Motivation for Movement

Vancouver Bike Routes

Motivation for Movement

An investigation into barriers and facilitators to youth cycling in Vancouver.

School:

UBC

Department:

Kinesiology

Course:

KIN 464: Health Promotion and Physical Activity

Instructors:

Andrea Bundon, Negin Riazi (TA)

City of Vancouver Partners:

  • Mike Zipf

Student Team:

  • Giovanna Stefanutto
  • Allison Vest
  • Isabella Cina
  • Sarah Beaver

Strategy:

  • Greenest City Action Plan (GCAP)

City goal area(s):

  • Green Transportation

Summary

This project is an investigation into youth habits and perspectives surrounding cycling in the City of Vancouver and its surroundings neighbourhoods.

Due to insufficient data in youth cycling, the present study focused in the reinforcers and inhibitors affecting the use of bike lanes and cycling. We interviewed participants from grades 6-12 to further analyze the use & satisfaction of youth users.

We learned that from the perspective of the adolescents, the biggest community changes that could increase youth cycling involvement are an increase in modelling from parents and the community, and an increase in confidence biking in traffic and over long distances. From the perspective of parents however, it is the infrastructure and connectivity of bike paths could be improved.

This project inspired Councillor Adriane Carr to present a new motion to Vancouver City Council at the April 18, 2018 Policies and Strategic Priorities meeting focused on Increasing Cycling Education and Safety Training for Youth in Vancouver Schools. The motion was passed unanimously by Council.

Motivation for Movement
Motivation for Movement

What Next?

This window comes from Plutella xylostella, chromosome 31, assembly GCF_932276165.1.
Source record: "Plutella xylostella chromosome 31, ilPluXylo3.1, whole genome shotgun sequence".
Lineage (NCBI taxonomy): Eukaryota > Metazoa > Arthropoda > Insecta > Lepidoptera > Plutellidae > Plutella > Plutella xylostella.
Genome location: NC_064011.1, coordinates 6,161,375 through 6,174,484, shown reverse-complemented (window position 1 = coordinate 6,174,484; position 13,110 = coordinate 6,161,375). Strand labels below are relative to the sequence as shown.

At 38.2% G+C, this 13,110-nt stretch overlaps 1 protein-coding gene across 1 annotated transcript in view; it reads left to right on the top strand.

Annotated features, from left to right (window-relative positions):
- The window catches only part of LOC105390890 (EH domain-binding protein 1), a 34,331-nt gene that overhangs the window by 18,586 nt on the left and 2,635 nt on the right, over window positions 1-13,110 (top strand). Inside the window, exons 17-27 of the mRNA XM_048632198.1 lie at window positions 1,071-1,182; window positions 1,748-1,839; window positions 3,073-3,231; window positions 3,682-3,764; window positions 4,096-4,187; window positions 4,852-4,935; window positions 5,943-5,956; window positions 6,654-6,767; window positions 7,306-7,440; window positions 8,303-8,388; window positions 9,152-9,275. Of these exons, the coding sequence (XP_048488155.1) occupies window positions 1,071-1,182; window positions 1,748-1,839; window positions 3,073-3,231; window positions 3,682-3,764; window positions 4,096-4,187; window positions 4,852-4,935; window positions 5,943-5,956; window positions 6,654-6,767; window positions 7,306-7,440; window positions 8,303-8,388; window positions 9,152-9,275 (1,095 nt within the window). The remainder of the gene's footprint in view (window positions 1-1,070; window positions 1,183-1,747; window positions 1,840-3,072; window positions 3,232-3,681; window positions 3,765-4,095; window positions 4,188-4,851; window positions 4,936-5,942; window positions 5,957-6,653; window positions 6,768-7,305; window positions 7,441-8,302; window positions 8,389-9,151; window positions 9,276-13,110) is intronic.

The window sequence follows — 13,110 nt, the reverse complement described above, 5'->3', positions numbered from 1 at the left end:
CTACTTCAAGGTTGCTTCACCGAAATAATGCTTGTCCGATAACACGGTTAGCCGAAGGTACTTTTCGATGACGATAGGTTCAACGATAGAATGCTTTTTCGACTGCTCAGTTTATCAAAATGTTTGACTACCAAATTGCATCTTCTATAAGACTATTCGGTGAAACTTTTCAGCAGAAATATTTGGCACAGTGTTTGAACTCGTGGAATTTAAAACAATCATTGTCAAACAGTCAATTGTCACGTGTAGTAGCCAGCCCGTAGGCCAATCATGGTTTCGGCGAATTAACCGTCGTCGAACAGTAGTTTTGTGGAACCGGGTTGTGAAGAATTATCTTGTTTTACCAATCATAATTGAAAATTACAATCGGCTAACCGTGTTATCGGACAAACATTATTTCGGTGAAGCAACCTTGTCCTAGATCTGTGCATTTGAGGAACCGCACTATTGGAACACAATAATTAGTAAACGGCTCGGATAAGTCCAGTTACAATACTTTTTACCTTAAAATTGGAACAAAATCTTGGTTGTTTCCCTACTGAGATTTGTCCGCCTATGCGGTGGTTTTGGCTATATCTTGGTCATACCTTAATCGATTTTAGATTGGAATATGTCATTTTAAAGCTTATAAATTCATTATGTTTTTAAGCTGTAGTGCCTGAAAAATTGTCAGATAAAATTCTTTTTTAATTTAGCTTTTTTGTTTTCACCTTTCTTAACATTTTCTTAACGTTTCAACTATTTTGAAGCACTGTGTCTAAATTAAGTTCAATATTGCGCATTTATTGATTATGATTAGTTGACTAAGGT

As part of this project we have proposed some next steps that could be implemented by our City staff partner. These recommendations were complied and created based on the data we collected through qualitative semi structured interviews with both parents and adolescents. The recommendation that we most heavily emphasize is starting community programs through the schools or elsewhere in communities that encourage kids to bike together or with parents. For example, a “biking school bus” could be implemented allowing parents to bike with groups of kids to school to both familiarize adolescents with cycling and have a chaperone present. Another concept was education programs to teach youth bike safety, etiquette and route planning in the city especially in schools where it is not already taught. Additionally, we mentioned the parent’s desire for more separated bike paths and better connection between routes in the city.

This project also inspired Councillor Adriane Carr to present a new motion to Vancouver City Council at the April 18, 2018 Policies and Strategic Priorities meeting focused on Increasing Cycling Education and Safety Training for Youth in Vancouver Schools. The motion was passed unanimously by Council.